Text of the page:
We need to expect good work from ourselves and from those that lead us--we can't sit back and just accept the words and actions of others without good review, analysis, and input. All Americans need to freely and knowledgeably speak up and work for what they believe to be in the best interests of the American people. When we all get involved, vote, and do what is right and good, we maintain and develop a strong, good country as well as positive, proactive global partnerships.

The promise in the future of our country lies in our ability to be united in our support for our American ideals and processes--ideals and processes that give all Americans the right and privilege to vote, speak up, live as they wish as long as they don't break laws and harm others, and get involved in leading our country, a country by the people for the people. We can do better at this junction in American history, and that betterment depends on every one of us.

Wednesday, July 25, 2018

Be Stronger?

I usually think in terms of being better, but this summer I also want to think about how I will build strength for the school year ahead--physical and mental strength.

As I think of this, I recognize that positive routines lead to apt mental and physical strength. Routines of daily research, reading, writing, conversation, and good teaching builds mental capacity while positive activity, sleep, and good nutrition builds physical strength.

I want the same for my students--time to read, write, solve problems, research, think, and converse as well as the time for and access to healthy food, play/physical activity, clean water, comfortable clothes, and a welcoming learning environment.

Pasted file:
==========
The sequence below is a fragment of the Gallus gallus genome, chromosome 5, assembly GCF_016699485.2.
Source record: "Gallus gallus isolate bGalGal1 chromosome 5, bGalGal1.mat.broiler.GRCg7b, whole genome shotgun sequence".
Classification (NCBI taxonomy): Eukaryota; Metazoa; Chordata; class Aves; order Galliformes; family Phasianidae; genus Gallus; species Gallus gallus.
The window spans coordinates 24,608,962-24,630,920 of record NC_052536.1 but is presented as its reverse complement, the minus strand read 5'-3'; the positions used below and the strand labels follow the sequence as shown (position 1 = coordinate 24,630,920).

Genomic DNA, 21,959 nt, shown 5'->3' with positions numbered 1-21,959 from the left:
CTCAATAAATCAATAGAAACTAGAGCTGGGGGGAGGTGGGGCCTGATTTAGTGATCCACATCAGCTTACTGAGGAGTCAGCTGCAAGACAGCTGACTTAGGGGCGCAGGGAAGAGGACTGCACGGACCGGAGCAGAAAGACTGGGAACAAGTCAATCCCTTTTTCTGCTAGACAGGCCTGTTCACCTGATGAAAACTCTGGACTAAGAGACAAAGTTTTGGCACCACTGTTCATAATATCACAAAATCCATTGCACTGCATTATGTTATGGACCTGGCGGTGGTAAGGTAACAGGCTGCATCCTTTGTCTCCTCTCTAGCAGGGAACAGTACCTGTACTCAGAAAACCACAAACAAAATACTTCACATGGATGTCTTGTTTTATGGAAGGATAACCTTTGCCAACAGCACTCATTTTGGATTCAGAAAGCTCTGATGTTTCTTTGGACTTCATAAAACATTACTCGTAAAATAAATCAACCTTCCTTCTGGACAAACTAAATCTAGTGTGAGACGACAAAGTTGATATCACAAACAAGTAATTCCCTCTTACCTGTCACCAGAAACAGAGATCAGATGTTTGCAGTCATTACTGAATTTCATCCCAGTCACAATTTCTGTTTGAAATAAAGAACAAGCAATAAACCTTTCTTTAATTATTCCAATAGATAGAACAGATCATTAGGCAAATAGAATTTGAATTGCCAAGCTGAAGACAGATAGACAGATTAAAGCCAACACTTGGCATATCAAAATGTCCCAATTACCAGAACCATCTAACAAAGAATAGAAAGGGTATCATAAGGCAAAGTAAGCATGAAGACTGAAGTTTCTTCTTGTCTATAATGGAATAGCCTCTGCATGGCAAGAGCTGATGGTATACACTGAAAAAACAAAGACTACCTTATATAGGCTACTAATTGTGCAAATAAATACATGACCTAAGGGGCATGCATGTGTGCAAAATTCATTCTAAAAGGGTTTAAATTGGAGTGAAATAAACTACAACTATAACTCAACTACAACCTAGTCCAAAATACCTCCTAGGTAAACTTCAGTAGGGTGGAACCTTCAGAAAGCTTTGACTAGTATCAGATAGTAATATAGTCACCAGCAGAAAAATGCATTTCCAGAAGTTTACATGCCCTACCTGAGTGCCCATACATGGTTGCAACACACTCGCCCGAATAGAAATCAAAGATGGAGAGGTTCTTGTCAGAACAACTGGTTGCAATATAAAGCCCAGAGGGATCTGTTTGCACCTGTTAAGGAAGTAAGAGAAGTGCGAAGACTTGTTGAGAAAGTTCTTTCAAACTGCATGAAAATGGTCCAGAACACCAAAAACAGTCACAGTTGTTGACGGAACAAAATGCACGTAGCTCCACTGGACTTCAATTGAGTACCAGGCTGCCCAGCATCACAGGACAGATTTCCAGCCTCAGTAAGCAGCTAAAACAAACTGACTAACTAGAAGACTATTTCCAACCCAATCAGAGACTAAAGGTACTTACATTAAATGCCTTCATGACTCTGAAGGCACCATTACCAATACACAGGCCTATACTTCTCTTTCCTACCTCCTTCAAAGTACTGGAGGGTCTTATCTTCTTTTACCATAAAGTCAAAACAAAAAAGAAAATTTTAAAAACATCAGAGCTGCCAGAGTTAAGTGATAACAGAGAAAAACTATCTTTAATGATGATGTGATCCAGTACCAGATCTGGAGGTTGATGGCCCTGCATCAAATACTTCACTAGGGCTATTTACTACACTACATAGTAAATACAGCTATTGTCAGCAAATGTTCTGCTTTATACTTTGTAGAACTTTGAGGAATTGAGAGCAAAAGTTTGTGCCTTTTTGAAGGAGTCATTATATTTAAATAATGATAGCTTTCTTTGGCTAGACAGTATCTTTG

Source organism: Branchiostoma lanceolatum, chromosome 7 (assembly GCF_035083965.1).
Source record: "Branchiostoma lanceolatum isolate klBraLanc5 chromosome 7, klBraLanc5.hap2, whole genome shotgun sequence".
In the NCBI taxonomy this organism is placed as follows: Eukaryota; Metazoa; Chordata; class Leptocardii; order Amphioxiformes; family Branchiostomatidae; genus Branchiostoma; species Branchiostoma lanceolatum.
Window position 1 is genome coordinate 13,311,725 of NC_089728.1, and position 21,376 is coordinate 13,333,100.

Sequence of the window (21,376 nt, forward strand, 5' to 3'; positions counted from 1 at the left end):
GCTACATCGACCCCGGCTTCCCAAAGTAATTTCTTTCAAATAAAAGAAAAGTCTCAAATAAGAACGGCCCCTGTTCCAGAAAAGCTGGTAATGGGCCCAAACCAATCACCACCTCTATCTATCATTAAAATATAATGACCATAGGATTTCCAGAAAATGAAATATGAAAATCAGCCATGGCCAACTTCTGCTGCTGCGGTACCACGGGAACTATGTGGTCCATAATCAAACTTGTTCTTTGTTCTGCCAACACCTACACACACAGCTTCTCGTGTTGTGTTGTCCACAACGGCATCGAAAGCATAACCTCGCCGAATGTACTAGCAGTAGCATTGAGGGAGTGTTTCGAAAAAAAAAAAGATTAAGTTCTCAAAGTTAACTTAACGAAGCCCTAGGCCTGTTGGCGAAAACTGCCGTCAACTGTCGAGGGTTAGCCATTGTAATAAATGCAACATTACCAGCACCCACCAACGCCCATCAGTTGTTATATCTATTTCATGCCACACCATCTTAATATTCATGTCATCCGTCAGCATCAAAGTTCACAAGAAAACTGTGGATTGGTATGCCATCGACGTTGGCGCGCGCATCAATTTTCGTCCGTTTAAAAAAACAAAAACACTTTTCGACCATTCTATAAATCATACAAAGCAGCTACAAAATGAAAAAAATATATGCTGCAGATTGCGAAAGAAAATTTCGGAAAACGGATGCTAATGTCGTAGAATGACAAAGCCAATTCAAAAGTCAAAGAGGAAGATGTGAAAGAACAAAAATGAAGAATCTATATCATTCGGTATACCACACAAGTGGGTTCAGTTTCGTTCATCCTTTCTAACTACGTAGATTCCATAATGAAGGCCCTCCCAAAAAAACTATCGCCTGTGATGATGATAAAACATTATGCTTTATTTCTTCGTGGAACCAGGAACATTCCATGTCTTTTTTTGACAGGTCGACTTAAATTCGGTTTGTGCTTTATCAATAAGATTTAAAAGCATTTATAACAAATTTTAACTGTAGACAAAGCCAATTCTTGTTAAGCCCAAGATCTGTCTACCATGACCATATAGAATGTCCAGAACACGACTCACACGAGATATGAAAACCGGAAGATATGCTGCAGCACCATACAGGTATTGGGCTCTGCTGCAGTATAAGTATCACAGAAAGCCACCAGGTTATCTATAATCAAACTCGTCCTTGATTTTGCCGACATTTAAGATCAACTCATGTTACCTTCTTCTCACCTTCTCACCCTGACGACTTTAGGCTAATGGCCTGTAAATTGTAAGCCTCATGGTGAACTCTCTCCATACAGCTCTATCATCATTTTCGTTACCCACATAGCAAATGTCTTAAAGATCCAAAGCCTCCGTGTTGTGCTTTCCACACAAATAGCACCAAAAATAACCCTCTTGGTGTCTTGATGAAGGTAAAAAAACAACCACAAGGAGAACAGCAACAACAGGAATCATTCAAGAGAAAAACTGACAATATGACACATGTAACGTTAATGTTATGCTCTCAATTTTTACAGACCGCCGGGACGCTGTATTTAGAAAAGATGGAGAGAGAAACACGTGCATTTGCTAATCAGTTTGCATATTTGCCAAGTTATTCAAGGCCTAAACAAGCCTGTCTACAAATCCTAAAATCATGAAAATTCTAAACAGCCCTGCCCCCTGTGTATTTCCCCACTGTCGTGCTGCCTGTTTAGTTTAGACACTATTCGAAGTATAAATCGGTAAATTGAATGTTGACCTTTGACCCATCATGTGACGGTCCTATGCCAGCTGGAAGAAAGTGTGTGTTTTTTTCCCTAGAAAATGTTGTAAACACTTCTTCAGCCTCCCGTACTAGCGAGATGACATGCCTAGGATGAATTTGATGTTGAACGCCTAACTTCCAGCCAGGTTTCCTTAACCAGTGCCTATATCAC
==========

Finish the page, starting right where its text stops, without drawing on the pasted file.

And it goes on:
Truthfully when it comes to what is best for our mental and physical strength, it's not that complex of an equation. We all profit from welcoming, peaceful, and comfortable homes and work places, healthy food, positive physical activity, and opportunities to develop who we are in ways that matter.

What may hold us back from this positive equation is unhealthy foods/drinks, little opportunity, access, or engagement with positive activities, and roadblocks perceived or real to opportunity.

To be stronger, we have to identify the positives in our lives as well as the negatives, then work on our own and with others to elevate the positives and rid our lives of the negatives.

For me this mainly lies in the way I use time. Fortunately I have access at this point in my life to the positives, but I don't always use my time well. As for others in my life, I can help them by helping them access the positives and by making the negatives unavailable or less available.